Tour de Yorkshire 2018 - Preview

Extra stage and more climbs for Tour de France legacy race

Established in the wake of the 2014 Tour de France's successful Grand Départ in the region, the ASO-organised Tour de Yorkshire is now in its fourth year. With that comes an extra stage, making it a four-day race.

Taking in the eastern Pennines, as well as the North York Moors, the Tour de Yorkshire is one for the puncheurs and baroudeurs. It’s not all hills, though, with at least one opportunity for the sprinters along the way.

Rather than a staging ground for new talent, the race has so far proven to be a battle of established riders. Looking at the roll of honour and seeing the names of Lars Petter Nordhaug, Thomas Voeckler and Serge Pauwels gives one a good idea of what to expect.

Riders to watch

Last year’s champion, Pauwels (Dimension Data) is the only previous winner in the field. The Belgian was in the top 20 at La Flèche Wallonne, so he’s in form for a title defence. Fellow Belgian, Greg Van Avermaet (BMC Racing) is well suited to the terrain and looking for his first win since February. Teammate Brent Bookwalter has form here, finishing fourth overall last year.

Aqua Blue Sport come armed with a cadre of options. Irish prodigy Eddie Dunbar crashed out of the breakaway on his debut here in 2015, but the 21-year-old was in the break at Amstel Gold - his WorldTour debut - so he’s in strong form. Another option is Mark Christian, who finished seventh overall in 2017.

Team Sky's young squad is spearheaded by Dylan van Baarle. The Dutchman knows how to race on British roads, having won the Tour of Britain in 2014. Owain Doull is another versatile threat for Sky. Van Baarle’s compatriot, Roompot’s Pieter Weening, won the mountains classification here last year and arrives straight from finishing second overall at last week's Tour of Croatia.

Katusha-Alpecin are led by Tiago Machado and Robert Kišerlovski. Neither is a huge favourite, but they should be ones to watch given their climbing ability. The same goes for Direct Énergie’s Jonthan Hivert, who was on the podium in 2017 and is on form after a win at the Tour du Finestère two weeks ago. Teammate Sylvain Chavanel enjoys this style of racing too.

Yorkshireman Ben Swift is here racing for the Great Britain national team, rather than his trade team UAE Team Emirates. His skill-set is a great fit for this parcours but he hasn’t raced since suffering fractured vertebrae at the Tour of Flanders. The 18-year-old star-in-the-making Tom Pidcock will also be one to keep an eye on.

Stage 1 looks the prime opportunity for the sprinters here, with stage three another possibility. For these sprints, keep your eyes peeled for home favourite Mark Cavendish (Dimension Data), as well as Magnus Cort Nielsen (Astana), Bryan Coquard (Vital Concept), Kristoffer Halvorsen (Team Sky), Adam Blythe (Aqua Blue Sport) and Wouter Wippert (Roompot-Nederlandse Loterij).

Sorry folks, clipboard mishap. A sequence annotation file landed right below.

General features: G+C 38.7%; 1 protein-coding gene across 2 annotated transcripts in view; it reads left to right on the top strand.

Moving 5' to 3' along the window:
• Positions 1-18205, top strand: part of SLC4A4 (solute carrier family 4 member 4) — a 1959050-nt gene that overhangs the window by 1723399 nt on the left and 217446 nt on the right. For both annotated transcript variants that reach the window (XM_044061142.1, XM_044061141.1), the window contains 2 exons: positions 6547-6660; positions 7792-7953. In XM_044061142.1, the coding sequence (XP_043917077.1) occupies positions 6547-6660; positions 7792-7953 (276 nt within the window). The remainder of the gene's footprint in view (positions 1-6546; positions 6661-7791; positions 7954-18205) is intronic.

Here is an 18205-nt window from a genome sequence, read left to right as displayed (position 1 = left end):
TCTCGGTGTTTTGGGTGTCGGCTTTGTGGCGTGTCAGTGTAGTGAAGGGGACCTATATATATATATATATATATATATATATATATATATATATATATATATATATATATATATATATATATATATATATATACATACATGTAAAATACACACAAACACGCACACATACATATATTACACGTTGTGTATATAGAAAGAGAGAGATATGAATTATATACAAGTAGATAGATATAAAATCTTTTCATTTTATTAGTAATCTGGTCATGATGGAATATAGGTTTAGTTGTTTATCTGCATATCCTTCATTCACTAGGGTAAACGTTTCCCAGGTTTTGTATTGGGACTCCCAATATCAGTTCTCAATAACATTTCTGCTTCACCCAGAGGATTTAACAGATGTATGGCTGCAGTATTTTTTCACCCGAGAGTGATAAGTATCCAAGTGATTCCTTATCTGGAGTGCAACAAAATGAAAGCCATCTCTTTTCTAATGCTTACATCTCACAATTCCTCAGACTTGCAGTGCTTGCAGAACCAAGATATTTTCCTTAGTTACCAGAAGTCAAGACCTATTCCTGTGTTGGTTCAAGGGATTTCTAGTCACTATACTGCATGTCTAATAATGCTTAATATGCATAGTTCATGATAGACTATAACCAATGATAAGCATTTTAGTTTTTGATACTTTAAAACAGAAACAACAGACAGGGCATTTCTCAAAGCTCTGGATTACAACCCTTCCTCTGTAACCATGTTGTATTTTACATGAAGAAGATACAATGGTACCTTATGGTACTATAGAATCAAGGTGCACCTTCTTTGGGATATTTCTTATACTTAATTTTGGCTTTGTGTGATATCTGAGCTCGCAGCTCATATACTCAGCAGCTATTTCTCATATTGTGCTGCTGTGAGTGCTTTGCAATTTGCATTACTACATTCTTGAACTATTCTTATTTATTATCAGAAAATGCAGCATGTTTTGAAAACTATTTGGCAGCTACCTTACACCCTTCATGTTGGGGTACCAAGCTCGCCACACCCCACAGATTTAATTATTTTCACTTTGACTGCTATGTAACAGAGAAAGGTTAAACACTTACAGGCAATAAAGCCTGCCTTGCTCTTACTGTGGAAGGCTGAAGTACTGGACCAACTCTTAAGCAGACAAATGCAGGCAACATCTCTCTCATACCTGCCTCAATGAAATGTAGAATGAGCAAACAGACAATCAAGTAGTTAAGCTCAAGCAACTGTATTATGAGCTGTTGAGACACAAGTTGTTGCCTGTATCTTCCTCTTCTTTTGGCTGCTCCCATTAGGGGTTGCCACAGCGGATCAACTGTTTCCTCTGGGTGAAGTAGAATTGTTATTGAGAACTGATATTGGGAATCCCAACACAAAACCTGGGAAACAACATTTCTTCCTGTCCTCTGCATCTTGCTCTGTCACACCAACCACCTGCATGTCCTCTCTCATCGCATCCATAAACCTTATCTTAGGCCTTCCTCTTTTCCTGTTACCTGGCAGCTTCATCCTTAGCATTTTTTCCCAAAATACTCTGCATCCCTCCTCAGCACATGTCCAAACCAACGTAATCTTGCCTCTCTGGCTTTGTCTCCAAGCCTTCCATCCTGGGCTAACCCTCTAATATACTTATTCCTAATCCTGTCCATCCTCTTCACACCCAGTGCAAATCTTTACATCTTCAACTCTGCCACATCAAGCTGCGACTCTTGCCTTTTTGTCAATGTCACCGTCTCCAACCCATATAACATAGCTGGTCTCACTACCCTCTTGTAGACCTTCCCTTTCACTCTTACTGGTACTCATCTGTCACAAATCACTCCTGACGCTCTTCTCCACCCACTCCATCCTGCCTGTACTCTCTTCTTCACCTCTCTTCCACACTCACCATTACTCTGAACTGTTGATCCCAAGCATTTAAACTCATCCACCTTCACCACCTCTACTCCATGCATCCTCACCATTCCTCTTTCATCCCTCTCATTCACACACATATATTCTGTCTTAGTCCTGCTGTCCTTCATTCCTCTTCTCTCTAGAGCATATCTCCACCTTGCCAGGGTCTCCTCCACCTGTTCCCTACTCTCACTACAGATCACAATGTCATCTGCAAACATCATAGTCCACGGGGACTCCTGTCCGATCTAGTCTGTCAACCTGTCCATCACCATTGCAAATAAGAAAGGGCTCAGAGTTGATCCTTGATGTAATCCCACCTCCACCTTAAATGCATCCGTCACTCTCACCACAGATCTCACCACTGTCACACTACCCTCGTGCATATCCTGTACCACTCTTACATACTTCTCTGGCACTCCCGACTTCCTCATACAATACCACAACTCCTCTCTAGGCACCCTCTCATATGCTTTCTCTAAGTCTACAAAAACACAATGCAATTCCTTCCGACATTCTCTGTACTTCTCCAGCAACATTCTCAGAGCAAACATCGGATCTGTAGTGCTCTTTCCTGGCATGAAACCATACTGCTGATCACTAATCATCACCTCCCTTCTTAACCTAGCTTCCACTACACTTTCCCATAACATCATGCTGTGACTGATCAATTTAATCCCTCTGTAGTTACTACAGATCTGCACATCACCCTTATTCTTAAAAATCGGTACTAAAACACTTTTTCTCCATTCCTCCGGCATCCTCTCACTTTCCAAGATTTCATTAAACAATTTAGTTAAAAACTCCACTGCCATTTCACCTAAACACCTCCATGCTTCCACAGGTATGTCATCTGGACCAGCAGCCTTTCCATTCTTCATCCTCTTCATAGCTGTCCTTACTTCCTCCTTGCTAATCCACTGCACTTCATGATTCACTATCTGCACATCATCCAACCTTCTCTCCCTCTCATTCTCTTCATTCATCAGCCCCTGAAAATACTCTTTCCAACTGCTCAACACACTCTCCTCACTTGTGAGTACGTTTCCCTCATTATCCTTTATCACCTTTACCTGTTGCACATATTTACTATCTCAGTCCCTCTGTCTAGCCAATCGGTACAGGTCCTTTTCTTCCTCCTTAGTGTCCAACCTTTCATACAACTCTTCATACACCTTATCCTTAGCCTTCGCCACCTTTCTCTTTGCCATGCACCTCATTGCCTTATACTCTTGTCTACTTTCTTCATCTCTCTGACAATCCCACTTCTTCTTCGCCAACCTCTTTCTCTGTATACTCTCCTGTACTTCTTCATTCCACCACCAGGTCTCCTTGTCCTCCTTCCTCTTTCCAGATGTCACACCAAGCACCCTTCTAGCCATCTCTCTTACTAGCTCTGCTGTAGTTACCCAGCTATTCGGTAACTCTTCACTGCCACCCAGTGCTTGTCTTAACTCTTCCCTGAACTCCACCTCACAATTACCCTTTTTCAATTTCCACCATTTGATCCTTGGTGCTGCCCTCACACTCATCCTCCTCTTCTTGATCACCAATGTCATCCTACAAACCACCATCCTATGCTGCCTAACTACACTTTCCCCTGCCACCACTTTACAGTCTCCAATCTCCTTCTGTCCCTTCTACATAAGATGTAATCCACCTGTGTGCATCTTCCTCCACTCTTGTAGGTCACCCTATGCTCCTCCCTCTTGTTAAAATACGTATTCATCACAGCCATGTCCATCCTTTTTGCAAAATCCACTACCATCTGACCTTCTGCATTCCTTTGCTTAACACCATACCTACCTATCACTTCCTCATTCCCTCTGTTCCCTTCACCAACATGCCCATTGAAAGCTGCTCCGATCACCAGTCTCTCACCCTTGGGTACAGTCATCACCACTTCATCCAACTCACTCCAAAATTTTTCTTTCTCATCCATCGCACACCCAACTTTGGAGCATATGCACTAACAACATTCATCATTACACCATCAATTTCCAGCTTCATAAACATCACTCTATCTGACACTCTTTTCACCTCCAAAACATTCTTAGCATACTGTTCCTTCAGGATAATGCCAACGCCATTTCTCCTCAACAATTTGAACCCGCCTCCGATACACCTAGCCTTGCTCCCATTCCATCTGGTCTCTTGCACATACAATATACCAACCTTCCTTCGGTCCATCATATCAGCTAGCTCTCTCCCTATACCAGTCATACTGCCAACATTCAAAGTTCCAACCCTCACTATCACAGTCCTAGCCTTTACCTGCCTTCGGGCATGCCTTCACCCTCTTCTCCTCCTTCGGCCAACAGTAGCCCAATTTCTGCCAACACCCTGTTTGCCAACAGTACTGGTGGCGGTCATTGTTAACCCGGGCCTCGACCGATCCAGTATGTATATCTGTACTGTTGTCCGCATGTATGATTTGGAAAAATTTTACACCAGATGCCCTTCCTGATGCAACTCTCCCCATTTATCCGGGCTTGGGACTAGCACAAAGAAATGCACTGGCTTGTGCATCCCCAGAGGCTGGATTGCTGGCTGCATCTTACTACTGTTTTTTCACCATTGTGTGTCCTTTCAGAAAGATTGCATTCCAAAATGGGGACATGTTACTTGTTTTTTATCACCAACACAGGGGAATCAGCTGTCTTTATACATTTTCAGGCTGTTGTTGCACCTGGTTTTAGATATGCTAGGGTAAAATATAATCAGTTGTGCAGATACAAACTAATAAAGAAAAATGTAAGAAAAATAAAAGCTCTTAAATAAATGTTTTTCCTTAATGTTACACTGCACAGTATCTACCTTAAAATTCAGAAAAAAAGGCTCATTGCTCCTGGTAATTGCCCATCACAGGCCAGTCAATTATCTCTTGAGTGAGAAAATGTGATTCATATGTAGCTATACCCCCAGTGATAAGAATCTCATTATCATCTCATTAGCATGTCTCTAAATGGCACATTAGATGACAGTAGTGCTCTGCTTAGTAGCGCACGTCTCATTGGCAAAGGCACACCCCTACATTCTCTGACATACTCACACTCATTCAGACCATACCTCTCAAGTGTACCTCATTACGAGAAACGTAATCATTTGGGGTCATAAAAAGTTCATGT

An extra day means extra climbing

As in 2016, the race starts in the East Yorkshire town of Beverley. Back then, the stage ended with a sprint and it should here too. A largely flat 90km run into Doncaster follows the first climb of the race at the Côte de Baggaby Hill. Look for the names listed above to be prominent, as this stage might be their only chance at a victory.

Stage 2 runs 149km from Barnsley to Ilkley and should see the GC action start. It’s an up-and-down day, though one with only two classified climbs before the finish. The Côte de Old Pool Bank (one kilometre at 10 per cent) will be a tester, coming 19km from the hilltop finish in Ilkley. There, the Côte de Cow and Calf - 1.8km long at a stinging 8.2 per cent gradient - awaits the peloton. As the only hilltop finish of the race, it could well be a GC decider.

The third stage sees a return to Scarborough, which has featured as a finish town in every edition so far. Late hills and coastal winds meant the GC-deciding attacks came on this stage in both 2015 and 2016. However, with the toughest stage yet to come it seems more likely that this 184km-long day will be one for the sprinters, much like last year’s, which was won by Dylan Groenewegen. The racing here, though, is anything but predictable.

The final stage - a 189.5km horseshoe from Halifax to Leeds - is the longest and hardest of the race. Six classified climbs litter the route, with many more unlisted. Four climbs feature in the first half of the stage, so the day’s break could decide the mountains classification.

Attacking opportunities abound all the way to the finish, with the Côte de Greenhow Hill (3.3km at 8.2 per cent) and the Côte de Otley Chevin (1.4km at 10.3 per cent) - plus five unclassified hills - packed into the final 60km.

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